New Articles on Foot Striking and Pronation Among Runners
I run in Brooks Adrenaline ASR 9 for my trail shoes, and Brooks GTS 13 for my road shoes. Both are solid shoes, with mild "support" built into the midsole. As Runner's World noted last year, "A classic stability shoe, the GTS 13 sports a medial post that gets
progressively firmer toward the inside edge of the shoe and other
features that help slow the inward roll of the foot." However, the trend for a lot of people is to either go totally minimal with zero drop shoes, or to go big with some Hokas. I've yet to try either type, simply because I can't figure out if the whole "support" thing is bogus or not. I've read many arguments (written mostly by minimal adopters) about how a forefoot strike pattern and minimal style running biomechanics are the most efficient, and there has been some science to back these arguments up (forefoot striking and lumbar spine range of motion; barefoot running and ground forces; barefoot running and lower extremity movement; meta analysis on barefoot running; barefoot running and running economy). However, none of these articles/studies ever address the whole "support" issue in terms of forefoot striking, minimal shoes, etc. Can I, as a supposed mild pronator adopt this strike pattern, these minimal shoes? As I've been learning to run, I've been very focused on my form and foot strike pattern, constantly working to land fore-mid foot directly under my center of gravity, with a slight lean from the ankles up (as discussed in this video and others by Sage). This I believe has paid off, but I'm still wondering about whether or not I can adopt an even more minimal shoe to help with this (such as a zero drop shoe).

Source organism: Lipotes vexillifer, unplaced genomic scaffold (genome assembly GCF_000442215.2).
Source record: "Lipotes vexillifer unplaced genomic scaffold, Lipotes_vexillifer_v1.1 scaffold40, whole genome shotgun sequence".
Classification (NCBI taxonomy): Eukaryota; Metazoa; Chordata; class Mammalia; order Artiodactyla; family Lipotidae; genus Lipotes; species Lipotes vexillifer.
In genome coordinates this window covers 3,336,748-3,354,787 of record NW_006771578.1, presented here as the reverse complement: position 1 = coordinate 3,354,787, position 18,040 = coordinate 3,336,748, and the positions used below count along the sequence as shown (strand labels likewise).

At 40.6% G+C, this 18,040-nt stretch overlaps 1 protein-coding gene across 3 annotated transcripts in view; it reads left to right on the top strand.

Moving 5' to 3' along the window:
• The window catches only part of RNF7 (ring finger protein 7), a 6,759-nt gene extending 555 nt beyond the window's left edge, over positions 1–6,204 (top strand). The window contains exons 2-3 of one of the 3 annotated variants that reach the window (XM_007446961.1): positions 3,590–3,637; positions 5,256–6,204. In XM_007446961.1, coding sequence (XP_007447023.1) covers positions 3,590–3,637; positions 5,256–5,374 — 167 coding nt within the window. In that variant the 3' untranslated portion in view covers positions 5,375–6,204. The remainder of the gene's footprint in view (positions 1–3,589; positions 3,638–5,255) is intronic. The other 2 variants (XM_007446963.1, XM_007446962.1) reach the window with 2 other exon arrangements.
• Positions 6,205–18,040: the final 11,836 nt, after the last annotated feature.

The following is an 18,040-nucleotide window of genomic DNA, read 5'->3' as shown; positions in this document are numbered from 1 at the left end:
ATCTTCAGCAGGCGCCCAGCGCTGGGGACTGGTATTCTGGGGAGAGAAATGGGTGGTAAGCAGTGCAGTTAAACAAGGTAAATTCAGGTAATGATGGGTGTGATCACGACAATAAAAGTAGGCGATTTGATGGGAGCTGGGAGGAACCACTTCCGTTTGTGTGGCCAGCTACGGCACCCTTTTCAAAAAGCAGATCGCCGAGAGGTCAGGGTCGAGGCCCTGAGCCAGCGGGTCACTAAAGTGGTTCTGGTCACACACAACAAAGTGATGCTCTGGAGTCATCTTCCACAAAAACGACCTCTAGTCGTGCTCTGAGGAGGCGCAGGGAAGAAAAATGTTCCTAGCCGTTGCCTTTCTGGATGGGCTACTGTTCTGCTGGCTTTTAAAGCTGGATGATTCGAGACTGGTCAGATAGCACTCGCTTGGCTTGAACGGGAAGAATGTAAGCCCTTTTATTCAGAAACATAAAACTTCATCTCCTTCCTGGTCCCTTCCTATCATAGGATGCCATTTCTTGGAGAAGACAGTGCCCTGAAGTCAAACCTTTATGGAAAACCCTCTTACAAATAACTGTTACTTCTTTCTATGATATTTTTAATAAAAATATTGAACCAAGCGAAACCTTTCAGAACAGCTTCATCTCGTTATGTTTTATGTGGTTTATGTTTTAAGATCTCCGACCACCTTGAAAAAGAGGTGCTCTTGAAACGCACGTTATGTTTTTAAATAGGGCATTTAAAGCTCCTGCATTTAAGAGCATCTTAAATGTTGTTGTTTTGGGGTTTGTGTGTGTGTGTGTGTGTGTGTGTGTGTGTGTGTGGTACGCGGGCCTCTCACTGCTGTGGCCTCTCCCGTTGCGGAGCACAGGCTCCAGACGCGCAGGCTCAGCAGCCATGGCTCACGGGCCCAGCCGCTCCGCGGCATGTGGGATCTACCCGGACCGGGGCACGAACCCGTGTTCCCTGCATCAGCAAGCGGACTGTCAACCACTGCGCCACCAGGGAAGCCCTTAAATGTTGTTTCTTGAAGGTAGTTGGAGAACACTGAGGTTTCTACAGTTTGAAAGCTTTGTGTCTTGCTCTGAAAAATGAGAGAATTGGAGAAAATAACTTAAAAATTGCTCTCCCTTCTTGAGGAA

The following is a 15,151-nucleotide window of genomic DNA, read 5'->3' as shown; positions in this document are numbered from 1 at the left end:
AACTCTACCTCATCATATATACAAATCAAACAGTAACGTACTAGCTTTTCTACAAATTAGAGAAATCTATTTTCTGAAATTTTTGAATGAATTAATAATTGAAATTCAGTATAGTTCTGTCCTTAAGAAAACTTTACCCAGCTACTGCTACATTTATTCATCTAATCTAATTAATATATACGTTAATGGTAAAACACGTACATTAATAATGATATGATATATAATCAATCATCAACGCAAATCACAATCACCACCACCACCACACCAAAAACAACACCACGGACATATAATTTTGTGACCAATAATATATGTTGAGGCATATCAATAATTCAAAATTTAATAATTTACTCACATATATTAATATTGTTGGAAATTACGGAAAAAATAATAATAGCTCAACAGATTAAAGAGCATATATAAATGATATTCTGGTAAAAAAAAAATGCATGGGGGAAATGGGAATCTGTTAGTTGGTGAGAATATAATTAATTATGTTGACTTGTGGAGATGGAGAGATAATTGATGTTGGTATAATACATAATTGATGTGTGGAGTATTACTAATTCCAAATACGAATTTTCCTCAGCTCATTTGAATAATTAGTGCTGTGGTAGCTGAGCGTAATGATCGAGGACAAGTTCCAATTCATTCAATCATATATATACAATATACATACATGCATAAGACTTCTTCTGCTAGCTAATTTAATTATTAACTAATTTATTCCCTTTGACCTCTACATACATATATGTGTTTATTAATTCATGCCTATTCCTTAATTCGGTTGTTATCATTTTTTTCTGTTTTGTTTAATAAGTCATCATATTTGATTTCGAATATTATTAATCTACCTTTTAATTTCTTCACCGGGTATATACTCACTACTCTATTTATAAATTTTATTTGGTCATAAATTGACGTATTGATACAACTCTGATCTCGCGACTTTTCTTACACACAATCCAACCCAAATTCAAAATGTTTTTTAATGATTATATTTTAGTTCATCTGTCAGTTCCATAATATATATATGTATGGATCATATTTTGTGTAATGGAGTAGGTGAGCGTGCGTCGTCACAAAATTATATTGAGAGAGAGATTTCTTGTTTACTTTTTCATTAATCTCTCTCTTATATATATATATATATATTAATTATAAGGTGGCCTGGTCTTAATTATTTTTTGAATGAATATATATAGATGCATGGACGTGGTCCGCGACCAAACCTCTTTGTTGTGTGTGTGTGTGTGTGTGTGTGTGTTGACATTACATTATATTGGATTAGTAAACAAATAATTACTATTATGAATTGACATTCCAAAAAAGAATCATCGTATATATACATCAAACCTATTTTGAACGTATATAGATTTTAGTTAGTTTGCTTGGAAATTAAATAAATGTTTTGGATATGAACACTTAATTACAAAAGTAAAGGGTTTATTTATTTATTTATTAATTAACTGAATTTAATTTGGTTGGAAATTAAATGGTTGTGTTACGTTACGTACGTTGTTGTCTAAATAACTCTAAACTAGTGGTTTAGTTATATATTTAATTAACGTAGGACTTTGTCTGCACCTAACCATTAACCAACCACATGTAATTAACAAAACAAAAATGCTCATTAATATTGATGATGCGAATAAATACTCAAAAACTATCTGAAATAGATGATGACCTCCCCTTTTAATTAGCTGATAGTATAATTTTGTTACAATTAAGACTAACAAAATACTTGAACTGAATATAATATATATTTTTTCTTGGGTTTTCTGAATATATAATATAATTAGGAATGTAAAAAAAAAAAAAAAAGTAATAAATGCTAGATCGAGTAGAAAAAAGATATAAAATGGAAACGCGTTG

Well, to add confusion to the whole thing, a couple new articles have just been published that 1) say pronation is not necessarily linked to injury risk; 2) wedged insoles can work for those needing support - up to 30 minutes at least; and 3) forefoot striking is better for knee injury prevention, but may lead to more ankle and foot injuries. I find these article interesting for someone in my situation as initially zero drop and minimal shoes had no support version - they were all made the same. Recently, however, zero drop and minimal shoes have begun to include some form of support for those looking to try out this type of shoe but who also want a little something for their pronation. Altra shoes, for example, have begun using a wedged insole in their support model shoes. As the article noted above suggests, this may be a workable alternative, although I have yet to try the shoes out (or even on).
I don't really have a point, other then I am interested in trying out a more zero drop shoe to go along with my form work. However, I have been hesitant because I don't want to cause an unnecessary injury by simply adopting a new shoe type. It is exciting to see the minimal come back a bit to the old school style with the inclusion of support versions. The science seems to continue to back up the importance of foot strike position on running efficiency, and zero drop shoes seem to be the way to go when working on that. Is it time to invest in some Altras or other shoes? Thoughts?